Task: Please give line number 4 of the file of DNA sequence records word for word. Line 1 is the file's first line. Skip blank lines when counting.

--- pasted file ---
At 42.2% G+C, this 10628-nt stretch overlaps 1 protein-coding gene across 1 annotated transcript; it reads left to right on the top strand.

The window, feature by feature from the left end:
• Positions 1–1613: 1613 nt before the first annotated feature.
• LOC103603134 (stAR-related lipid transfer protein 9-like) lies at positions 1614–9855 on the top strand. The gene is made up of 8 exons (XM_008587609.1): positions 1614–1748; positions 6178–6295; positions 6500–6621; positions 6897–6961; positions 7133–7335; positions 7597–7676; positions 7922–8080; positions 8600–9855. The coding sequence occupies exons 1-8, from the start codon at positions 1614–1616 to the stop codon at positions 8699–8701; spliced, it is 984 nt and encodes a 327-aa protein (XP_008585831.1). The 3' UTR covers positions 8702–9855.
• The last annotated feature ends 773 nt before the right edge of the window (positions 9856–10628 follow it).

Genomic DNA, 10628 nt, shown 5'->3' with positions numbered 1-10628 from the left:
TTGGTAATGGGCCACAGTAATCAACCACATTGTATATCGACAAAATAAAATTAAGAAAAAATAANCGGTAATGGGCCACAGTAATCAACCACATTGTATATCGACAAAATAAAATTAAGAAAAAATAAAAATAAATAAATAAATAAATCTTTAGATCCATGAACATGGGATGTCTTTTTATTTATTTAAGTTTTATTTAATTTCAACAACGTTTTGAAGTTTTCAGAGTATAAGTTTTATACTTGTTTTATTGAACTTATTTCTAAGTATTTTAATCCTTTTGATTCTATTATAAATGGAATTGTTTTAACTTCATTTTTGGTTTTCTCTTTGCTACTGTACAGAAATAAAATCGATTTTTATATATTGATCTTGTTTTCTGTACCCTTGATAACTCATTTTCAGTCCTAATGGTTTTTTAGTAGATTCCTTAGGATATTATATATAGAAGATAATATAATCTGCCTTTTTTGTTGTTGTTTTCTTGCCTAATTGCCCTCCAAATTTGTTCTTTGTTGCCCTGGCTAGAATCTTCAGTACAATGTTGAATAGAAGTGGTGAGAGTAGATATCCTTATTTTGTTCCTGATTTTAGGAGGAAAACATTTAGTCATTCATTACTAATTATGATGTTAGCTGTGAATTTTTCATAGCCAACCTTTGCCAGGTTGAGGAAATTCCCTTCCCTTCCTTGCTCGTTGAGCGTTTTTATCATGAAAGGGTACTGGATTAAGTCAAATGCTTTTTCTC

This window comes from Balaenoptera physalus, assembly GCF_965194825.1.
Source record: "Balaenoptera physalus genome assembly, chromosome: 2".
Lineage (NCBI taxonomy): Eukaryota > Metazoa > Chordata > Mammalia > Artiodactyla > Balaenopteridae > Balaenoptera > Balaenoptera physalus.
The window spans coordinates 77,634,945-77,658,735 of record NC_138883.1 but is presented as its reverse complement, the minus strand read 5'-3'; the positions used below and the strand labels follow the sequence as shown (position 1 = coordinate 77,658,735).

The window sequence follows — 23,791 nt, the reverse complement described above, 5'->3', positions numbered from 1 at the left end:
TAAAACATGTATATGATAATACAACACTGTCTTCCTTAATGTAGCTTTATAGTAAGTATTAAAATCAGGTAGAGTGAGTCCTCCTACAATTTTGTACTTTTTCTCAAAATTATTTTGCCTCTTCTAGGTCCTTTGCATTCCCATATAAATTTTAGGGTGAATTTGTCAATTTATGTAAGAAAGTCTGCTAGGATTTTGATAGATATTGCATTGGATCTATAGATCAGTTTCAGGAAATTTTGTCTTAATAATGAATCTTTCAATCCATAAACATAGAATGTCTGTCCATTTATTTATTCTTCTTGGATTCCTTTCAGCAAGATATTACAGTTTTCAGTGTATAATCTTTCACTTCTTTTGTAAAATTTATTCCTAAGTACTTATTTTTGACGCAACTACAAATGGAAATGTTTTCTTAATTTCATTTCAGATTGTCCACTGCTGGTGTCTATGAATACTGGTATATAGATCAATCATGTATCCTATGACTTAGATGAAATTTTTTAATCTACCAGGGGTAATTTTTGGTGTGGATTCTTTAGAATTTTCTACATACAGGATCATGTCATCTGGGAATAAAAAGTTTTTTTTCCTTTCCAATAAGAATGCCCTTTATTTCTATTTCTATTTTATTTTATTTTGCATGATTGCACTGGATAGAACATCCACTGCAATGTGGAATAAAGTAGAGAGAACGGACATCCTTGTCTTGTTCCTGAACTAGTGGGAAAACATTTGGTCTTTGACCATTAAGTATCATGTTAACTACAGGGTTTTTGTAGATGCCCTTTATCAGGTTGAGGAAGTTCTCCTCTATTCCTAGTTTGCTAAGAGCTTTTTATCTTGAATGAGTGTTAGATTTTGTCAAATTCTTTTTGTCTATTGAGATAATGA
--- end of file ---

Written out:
• LOC103603134 (stAR-related lipid transfer protein 9-like) lies at positions 1614–9855 on the top strand. The gene is made up of 8 exons (XM_008587609.1): positions 1614–1748; positions 6178–6295; positions 6500–6621; positions 6897–6961; positions 7133–7335; positions 7597–7676; positions 7922–8080; positions 8600–9855. The coding sequence occupies exons 1-8, from the start codon at positions 1614–1616 to the stop codon at positions 8699–8701; spliced, it is 984 nt and encodes a 327-aa protein (XP_008585831.1). The 3' UTR covers positions 8702–9855.